Connecting with Nature: Helping Children Reveal Their Inner Strength

By Heather White

Maria Montessori once said, “When children come into contact with nature, they reveal their strength.

Nature provides us with an abundance of rich sensorial experiences that are crucial for a child’s development. Their vision develops when they watch leaves sway in the breeze. Their hearing is stimulated when they hear birds chirping. A fragrant spring flower awakens their sense of smell. These immersive experiences awaken the child’s senses and call them to explore, creating a sense of awe and wonder that will be meaningful throughout their lives. 

Dr. Maria Montessori believed so much in the power of connection with nature that she considered the outdoors an extension of the indoor learning environment. She believed nature enriches the life of each child by supporting their physical, social, emotional, and cognitive development. 

By increasing your child’s interactions with the natural world, you’re not only supporting their growth and development, you’re encouraging them to lead an environmentally responsible lifestyle throughout childhood and into adulthood, as well. Dr. Montessori reminds us of the importance of developing this type of global citizenship, stating, “The land is where our roots are. The children must be taught to feel and live in harmony with the Earth.”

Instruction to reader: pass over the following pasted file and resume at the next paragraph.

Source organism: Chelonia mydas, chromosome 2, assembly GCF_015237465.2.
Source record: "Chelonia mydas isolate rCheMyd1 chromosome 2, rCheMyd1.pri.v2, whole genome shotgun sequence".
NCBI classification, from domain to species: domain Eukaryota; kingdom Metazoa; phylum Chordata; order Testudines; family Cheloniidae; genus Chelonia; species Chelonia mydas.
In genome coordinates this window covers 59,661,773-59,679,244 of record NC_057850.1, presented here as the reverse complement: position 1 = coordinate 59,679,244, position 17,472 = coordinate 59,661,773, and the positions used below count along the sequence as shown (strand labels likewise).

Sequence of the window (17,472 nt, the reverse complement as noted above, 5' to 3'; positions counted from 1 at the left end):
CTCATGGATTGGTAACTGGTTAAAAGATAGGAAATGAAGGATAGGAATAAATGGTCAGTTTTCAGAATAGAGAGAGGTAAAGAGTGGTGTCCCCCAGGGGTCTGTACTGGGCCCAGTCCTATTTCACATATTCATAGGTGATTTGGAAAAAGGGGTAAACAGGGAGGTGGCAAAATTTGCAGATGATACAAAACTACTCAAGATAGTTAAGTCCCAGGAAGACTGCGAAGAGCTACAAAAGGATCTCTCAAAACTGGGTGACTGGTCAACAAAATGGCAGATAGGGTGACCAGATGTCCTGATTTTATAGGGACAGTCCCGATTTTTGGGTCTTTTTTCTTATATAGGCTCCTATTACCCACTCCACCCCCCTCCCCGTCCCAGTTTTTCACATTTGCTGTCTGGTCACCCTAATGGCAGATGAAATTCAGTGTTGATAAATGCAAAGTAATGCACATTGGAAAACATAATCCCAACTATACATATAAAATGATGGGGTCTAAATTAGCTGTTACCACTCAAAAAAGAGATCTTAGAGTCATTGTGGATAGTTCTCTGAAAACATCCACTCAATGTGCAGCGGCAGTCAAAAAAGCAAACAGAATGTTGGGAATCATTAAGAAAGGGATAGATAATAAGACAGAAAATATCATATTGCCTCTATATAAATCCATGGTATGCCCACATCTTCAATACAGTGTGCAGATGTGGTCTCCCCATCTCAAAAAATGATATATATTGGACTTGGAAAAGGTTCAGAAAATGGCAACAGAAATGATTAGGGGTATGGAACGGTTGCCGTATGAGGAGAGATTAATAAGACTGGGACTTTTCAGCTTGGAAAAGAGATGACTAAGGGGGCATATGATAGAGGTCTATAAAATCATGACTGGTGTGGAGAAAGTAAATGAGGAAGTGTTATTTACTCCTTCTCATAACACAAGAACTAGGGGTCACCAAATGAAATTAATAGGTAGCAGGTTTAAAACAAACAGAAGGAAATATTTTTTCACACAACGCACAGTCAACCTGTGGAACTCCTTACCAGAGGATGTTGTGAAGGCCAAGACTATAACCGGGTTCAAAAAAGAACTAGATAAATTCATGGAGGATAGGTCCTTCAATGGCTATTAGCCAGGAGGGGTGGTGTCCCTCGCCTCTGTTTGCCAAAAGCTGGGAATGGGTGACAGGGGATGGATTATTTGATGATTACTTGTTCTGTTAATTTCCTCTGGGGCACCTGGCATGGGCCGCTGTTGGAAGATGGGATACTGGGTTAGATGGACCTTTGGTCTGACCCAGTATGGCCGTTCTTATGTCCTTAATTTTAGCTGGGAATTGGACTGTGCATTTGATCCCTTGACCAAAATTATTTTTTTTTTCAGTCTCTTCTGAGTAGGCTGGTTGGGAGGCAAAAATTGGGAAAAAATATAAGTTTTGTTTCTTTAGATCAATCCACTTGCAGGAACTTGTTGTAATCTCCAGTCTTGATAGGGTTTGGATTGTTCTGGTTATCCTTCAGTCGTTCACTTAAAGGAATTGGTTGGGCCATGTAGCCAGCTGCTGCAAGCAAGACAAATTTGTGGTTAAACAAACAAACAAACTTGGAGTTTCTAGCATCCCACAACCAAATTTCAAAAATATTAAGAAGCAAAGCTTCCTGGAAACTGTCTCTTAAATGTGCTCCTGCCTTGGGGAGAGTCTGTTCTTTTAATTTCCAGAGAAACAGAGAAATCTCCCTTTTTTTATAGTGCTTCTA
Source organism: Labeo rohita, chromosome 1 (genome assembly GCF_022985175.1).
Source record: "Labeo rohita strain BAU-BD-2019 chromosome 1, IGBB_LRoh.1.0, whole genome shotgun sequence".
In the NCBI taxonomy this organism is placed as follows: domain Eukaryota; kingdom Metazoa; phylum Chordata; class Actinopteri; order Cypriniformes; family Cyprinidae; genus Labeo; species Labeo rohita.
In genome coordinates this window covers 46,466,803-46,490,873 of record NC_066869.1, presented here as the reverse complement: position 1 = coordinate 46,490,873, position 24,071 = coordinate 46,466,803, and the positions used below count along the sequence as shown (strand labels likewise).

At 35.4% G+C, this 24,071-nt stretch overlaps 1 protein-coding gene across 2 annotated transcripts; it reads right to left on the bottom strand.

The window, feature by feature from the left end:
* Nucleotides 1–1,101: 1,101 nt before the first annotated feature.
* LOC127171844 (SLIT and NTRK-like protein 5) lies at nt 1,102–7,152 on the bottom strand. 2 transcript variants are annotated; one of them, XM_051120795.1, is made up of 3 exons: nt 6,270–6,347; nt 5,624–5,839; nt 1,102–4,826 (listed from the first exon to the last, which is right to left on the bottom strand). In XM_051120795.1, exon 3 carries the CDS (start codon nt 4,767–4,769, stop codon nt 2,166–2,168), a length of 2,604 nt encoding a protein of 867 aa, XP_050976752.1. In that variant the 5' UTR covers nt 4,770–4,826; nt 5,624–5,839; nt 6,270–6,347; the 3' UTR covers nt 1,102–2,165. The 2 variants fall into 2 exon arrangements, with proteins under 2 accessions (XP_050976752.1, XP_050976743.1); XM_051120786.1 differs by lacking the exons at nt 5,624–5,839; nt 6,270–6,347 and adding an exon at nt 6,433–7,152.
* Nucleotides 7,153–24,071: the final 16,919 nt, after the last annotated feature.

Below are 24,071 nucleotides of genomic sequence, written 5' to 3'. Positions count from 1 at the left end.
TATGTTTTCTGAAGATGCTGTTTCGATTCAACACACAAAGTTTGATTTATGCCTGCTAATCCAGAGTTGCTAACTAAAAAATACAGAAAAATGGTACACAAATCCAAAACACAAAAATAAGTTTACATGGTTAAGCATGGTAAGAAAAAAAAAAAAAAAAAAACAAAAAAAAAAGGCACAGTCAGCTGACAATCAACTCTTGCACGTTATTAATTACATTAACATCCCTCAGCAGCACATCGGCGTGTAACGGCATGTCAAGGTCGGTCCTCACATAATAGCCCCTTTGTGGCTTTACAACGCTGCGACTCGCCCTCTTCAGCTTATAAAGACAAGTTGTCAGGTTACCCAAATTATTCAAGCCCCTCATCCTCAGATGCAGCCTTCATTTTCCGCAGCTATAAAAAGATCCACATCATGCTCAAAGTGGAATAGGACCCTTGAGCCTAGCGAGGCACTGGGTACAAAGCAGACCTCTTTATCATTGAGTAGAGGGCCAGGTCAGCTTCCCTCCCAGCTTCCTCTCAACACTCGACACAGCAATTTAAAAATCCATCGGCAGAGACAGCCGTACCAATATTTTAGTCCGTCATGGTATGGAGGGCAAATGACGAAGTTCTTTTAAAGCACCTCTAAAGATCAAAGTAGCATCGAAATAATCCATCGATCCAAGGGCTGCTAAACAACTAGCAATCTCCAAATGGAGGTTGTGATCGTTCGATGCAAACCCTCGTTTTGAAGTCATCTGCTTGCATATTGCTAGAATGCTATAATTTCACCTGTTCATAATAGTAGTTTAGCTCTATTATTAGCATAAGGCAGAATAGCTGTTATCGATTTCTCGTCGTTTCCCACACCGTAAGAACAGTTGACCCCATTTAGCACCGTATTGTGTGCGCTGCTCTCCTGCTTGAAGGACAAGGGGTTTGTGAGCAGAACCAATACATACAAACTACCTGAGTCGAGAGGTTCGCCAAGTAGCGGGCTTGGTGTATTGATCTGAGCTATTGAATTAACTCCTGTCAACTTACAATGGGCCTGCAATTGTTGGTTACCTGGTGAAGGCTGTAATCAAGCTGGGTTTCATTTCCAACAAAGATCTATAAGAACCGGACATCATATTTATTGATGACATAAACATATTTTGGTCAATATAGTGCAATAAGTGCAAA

Explore the fundamentals of Montessori parenting with this free video by Sylvia Arotin, offering insights and strategies to empower and educate your child.

As Montessori parents and caregivers, you can foster your child’s connection to the natural world in so many ways. Here are just a few:

  • Collect leaves, rocks, shells, acorns or pine cones (you could also then sort and arrange them by size, color, or shape)
  • Sit quietly for a moment and listen, then try to name the sounds you hear 
  • Roll down a hill 
  • Climb a tree 
  • Go for a nature walk 
  • Plant a garden 
  • Water and tend to plants 
  • Build a bird feeder, fill it with seeds, and watch and listen to the birds 
  • Build sand castles or mud cakes
  • Splash in a puddle
  • Smell crushed leaves 
  • Watch cloud formations 
  • Fly a kite in the breeze 
  • Visit the nearest botanical garden or zoo

Remember that children are developing their senses, motor skills, and more through their interaction with the natural world. Get outside even if the weather is less than perfect. Help your children see that there is no such thing as bad weather, only unsuitable clothing. Dance in the rain. Play in the snow. For, as Maria Montessori urged, “There must be provision for the child to have contact with nature; to understand and appreciate the order, the harmony, and the beauty in nature.”

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